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Remember how everyone was talking about Toy Story when it first came out? The incredible visuals, unique style, vividly imagined world? The next time people were talking that way with such enthusiasm about a computer animated movie was Finding Nemo. I'm excited to say that Ratatouille will be the next one to redefine the visual creativity and technical detail of computer animated movies. Honest to goodness, I was awestruck by the animation, and that never happens to me. It is a visual masterpiece of a movie if ever the term applies.
The next thing to talk about is the "genre" of the movie. As Pixar enthusiasts will tell you, Brad Bird, the director of Ratatouille, also directed The Incredibles, which has the most inspired and creative action sequences from any of the Pixar movies. Ratatouille, while not so straightforward with its action, has almost as much as The Incredibles did, in unique ways. Most memorable is the shotgun scene near the beginning. (You'll know what I'm talking about when you see it). Other than that, this is the expected comedy-with-heart movie from Pixar that so many have grown to love.
The voice acting? Spot on. Every voice is distinctive, and it never feels like a celebrity's voice tacked on to a character (Shrek, I'm looking at you), it feels like the characters themselves speaking. You can't ask for more from voice acting.
And finally, the script and the story. The entire irony of the story -- a street rat with a passion for fine food -- is beautiful, and a tight, smart, wonderful script flows from this. The pacing of the story is odd and choppy at places, but this is a very forgivable grievance. The only other minor fault is that a few of the dramatic one-liners feel a bit forced. Other than that, this is the most layered, complex, and satisfying script from Pixar since The Incredibles.
Overall, I recommend that everyone see this movie when it hits theaters (I was lucky enough to see a pre-release screening). Though not perfect, it is an animated masterpiece in true Pixar form with breathtaking animation and visual design.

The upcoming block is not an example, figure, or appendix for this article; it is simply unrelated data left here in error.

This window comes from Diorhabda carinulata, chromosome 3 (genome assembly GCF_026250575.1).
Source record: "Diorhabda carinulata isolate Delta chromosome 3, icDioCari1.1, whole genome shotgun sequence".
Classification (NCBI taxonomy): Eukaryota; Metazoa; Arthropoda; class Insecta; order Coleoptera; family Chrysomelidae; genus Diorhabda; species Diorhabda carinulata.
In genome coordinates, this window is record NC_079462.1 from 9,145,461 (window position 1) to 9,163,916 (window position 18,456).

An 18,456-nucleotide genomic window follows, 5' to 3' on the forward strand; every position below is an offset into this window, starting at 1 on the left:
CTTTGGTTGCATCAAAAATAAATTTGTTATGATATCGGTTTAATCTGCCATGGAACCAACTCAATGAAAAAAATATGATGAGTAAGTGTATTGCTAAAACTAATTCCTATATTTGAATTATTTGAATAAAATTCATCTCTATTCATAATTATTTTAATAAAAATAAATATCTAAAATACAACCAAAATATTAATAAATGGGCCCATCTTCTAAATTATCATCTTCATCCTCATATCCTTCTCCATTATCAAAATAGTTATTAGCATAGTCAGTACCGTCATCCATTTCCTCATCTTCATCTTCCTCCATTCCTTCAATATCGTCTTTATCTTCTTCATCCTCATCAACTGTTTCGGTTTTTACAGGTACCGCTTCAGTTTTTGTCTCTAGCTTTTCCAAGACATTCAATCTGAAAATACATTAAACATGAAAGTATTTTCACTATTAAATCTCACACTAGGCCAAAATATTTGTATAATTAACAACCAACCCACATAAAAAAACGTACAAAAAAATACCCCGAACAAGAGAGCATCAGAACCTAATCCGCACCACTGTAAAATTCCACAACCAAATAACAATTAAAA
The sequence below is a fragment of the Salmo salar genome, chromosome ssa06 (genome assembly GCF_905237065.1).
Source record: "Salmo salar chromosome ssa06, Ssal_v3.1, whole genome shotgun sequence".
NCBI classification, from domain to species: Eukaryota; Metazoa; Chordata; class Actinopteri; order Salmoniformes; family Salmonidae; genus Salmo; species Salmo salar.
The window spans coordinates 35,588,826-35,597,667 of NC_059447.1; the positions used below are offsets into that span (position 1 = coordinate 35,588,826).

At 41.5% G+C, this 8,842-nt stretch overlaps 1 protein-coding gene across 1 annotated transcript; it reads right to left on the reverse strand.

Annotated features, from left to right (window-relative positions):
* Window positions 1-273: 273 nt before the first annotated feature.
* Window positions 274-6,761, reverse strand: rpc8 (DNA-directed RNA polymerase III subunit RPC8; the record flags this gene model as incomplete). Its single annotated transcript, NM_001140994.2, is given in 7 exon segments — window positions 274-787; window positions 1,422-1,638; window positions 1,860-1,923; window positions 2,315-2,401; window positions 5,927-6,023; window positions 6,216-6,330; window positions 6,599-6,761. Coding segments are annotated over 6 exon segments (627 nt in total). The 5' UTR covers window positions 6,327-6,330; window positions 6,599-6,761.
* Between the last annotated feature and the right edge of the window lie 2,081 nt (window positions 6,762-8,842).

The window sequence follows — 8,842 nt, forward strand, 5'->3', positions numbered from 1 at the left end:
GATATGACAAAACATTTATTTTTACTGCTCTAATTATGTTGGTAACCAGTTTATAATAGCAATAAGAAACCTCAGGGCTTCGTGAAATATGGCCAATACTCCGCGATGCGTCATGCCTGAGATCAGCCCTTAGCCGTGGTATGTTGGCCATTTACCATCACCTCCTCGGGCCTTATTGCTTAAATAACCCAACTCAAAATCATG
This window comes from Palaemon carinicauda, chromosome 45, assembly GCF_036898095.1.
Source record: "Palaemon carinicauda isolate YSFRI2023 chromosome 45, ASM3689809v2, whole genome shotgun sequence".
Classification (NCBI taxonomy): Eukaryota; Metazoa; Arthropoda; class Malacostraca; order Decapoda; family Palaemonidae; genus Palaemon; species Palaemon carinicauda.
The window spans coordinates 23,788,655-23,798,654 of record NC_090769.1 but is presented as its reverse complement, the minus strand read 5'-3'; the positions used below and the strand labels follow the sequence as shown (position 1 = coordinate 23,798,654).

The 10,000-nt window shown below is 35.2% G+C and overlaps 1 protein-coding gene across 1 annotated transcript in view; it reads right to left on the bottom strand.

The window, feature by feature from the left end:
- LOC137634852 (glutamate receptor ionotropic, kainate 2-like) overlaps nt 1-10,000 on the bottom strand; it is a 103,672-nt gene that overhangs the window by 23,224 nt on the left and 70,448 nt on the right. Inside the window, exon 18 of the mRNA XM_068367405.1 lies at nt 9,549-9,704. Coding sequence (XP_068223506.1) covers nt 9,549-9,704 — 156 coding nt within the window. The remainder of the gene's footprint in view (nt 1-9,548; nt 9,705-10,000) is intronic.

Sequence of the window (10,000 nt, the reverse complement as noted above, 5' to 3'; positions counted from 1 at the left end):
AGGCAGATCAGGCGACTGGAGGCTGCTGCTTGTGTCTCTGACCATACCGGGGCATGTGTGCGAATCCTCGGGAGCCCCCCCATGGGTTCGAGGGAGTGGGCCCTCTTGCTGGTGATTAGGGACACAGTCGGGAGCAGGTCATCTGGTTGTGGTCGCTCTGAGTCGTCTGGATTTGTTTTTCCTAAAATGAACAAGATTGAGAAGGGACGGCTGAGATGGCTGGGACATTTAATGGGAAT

Dumb and Dumber (1994)
The thing that separates this "stupid movie" from other, inferior "stupid movies" like Zoolander and Anchorman is that the movie never takes the stupidity seriously. This is realism of a sort: In general, incompetent fools do not excel in life, and they don't excel in here. The guy does not end up with the girl, the protagonists don't end up successful or particularly happy except in their friendship.
This gives the comedy so much more impact. If everyone and the world are believable, ridiculous antics really stick out. My favorite scene in this movie, for example, is Harry and Lloyd's interaction with a very serious, tough thug. The thug's realistically confused and shocked response to their pure idiocy makes the idiocy itself far more potent and gut-wrenchingly hilarious.
The plot, while not particularly deep, acts as a sort of clever satire on most comedy-adventures. As I said, the heroes actually end up any better off than they started, but their blissful ignorance makes it hard for you to feel sad for them.
There are two distinct reasons that this comedy stands the test of multiple views, though. One is the physical, comedic performances of Jeff Daniels and Jim Carrey as Harry and Lloyd. So brilliantly over-the-top and obnoxious, you'll be laughing almost non-stop if you just pay attention to the way the two stars act. The other is how creatively stupid Harry and Lloyd are. It's clear someone of great intelligence wrote this "stupid" script; the jokes are clever and come at a nonstop pace.
There are the requisite bodily function jokes, but they don't really drag the movie down very much, as they are sparse and generally funny. Overall, I recommend this movie for all fans of comedy. And I question the wisdom and sanity of anyone who doesn't consider themselves a fan of comedy.